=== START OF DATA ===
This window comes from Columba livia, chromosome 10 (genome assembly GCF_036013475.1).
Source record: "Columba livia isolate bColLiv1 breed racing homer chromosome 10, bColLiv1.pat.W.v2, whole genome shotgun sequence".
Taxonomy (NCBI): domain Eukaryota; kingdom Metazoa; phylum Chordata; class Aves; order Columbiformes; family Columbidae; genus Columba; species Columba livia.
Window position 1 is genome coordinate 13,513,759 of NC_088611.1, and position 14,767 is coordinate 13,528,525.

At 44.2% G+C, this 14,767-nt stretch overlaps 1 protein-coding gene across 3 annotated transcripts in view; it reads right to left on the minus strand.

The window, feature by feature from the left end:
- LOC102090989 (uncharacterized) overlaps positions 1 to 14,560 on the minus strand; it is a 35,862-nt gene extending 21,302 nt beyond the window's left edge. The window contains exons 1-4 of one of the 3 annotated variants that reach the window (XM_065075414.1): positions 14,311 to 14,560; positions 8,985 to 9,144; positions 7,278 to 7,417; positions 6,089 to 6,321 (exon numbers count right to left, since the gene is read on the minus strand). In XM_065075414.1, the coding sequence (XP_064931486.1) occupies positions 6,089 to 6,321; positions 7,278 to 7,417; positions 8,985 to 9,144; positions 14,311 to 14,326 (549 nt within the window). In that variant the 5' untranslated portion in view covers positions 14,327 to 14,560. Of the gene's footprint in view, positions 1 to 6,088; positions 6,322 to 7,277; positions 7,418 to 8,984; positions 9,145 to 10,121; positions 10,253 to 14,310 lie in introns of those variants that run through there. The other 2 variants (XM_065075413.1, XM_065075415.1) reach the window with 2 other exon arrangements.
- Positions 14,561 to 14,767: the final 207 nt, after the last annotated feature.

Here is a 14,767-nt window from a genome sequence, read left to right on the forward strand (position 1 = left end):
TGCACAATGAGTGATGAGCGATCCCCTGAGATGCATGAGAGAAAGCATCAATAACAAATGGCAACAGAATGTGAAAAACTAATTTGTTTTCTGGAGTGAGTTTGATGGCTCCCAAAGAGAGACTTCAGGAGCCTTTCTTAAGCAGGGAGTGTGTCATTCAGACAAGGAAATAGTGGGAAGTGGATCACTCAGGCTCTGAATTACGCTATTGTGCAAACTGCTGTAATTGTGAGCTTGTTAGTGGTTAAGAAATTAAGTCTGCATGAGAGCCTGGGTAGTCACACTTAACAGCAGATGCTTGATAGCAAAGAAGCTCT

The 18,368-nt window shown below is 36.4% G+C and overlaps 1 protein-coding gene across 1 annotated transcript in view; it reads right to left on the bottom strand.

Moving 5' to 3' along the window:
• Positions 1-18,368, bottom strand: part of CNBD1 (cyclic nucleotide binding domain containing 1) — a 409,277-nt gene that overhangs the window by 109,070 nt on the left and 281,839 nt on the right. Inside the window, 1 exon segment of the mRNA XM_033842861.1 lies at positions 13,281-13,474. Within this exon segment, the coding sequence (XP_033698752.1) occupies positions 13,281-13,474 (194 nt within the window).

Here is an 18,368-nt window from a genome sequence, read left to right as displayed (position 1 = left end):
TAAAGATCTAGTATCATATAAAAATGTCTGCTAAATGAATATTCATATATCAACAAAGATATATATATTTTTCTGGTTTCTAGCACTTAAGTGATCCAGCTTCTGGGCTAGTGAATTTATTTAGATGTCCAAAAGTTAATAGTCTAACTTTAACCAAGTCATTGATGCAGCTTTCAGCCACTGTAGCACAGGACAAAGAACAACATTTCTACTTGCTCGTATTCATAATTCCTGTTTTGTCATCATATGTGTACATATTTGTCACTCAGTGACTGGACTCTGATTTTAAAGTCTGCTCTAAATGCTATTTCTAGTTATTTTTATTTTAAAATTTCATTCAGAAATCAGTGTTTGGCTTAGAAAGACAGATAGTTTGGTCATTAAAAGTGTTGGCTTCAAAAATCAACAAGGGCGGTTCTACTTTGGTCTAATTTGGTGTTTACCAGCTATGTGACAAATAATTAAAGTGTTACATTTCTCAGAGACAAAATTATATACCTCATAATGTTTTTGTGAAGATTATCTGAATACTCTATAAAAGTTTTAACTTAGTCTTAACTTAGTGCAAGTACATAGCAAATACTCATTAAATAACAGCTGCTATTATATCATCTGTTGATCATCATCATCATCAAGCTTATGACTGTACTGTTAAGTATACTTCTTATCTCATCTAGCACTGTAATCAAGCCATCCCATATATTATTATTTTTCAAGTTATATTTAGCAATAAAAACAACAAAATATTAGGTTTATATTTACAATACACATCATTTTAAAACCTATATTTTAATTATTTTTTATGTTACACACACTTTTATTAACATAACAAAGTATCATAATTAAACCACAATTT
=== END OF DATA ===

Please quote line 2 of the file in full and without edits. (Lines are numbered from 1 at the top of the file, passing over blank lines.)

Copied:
Source record: "Columba livia isolate bColLiv1 breed racing homer chromosome 10, bColLiv1.pat.W.v2, whole genome shotgun sequence".